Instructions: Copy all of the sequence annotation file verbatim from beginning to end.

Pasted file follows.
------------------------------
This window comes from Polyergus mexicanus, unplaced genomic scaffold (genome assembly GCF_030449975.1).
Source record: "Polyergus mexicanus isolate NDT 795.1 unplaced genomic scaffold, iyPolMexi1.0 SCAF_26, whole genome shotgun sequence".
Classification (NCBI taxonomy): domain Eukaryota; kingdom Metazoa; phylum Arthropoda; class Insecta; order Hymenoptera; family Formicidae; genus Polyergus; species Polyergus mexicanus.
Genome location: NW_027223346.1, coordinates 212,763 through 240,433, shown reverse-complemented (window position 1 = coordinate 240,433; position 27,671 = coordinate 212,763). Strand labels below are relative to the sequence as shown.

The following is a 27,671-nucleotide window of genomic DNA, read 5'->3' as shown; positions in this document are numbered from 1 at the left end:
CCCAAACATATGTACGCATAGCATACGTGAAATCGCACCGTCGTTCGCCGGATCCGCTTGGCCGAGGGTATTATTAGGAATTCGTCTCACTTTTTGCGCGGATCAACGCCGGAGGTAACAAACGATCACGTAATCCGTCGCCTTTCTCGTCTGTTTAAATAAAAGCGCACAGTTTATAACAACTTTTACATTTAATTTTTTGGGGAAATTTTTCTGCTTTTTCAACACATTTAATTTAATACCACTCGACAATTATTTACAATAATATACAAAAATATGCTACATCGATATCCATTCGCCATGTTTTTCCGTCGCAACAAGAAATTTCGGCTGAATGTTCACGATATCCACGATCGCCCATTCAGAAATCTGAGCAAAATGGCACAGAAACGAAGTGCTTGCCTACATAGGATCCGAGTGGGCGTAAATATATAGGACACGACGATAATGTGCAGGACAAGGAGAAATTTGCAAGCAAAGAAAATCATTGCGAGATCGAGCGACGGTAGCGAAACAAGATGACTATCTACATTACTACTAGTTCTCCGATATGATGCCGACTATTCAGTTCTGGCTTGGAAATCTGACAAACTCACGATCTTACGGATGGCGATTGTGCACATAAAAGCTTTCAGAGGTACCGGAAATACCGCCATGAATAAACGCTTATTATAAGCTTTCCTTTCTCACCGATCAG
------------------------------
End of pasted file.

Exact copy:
This window comes from Polyergus mexicanus, unplaced genomic scaffold (genome assembly GCF_030449975.1).
Source record: "Polyergus mexicanus isolate NDT 795.1 unplaced genomic scaffold, iyPolMexi1.0 SCAF_26, whole genome shotgun sequence".
Classification (NCBI taxonomy): domain Eukaryota; kingdom Metazoa; phylum Arthropoda; class Insecta; order Hymenoptera; family Formicidae; genus Polyergus; species Polyergus mexicanus.
Genome location: NW_027223346.1, coordinates 212,763 through 240,433, shown reverse-complemented (window position 1 = coordinate 240,433; position 27,671 = coordinate 212,763). Strand labels below are relative to the sequence as shown.

The following is a 27,671-nucleotide window of genomic DNA, read 5'->3' as shown; positions in this document are numbered from 1 at the left end:
CCCAAACATATGTACGCATAGCATACGTGAAATCGCACCGTCGTTCGCCGGATCCGCTTGGCCGAGGGTATTATTAGGAATTCGTCTCACTTTTTGCGCGGATCAACGCCGGAGGTAACAAACGATCACGTAATCCGTCGCCTTTCTCGTCTGTTTAAATAAAAGCGCACAGTTTATAACAACTTTTACATTTAATTTTTTGGGGAAATTTTTCTGCTTTTTCAACACATTTAATTTAATACCACTCGACAATTATTTACAATAATATACAAAAATATGCTACATCGATATCCATTCGCCATGTTTTTCCGTCGCAACAAGAAATTTCGGCTGAATGTTCACGATATCCACGATCGCCCATTCAGAAATCTGAGCAAAATGGCACAGAAACGAAGTGCTTGCCTACATAGGATCCGAGTGGGCGTAAATATATAGGACACGACGATAATGTGCAGGACAAGGAGAAATTTGCAAGCAAAGAAAATCATTGCGAGATCGAGCGACGGTAGCGAAACAAGATGACTATCTACATTACTACTAGTTCTCCGATATGATGCCGACTATTCAGTTCTGGCTTGGAAATCTGACAAACTCACGATCTTACGGATGGCGATTGTGCACATAAAAGCTTTCAGAGGTACCGGAAATACCGCCATGAATAAACGCTTATTATAAGCTTTCCTTTCTCACCGATCAG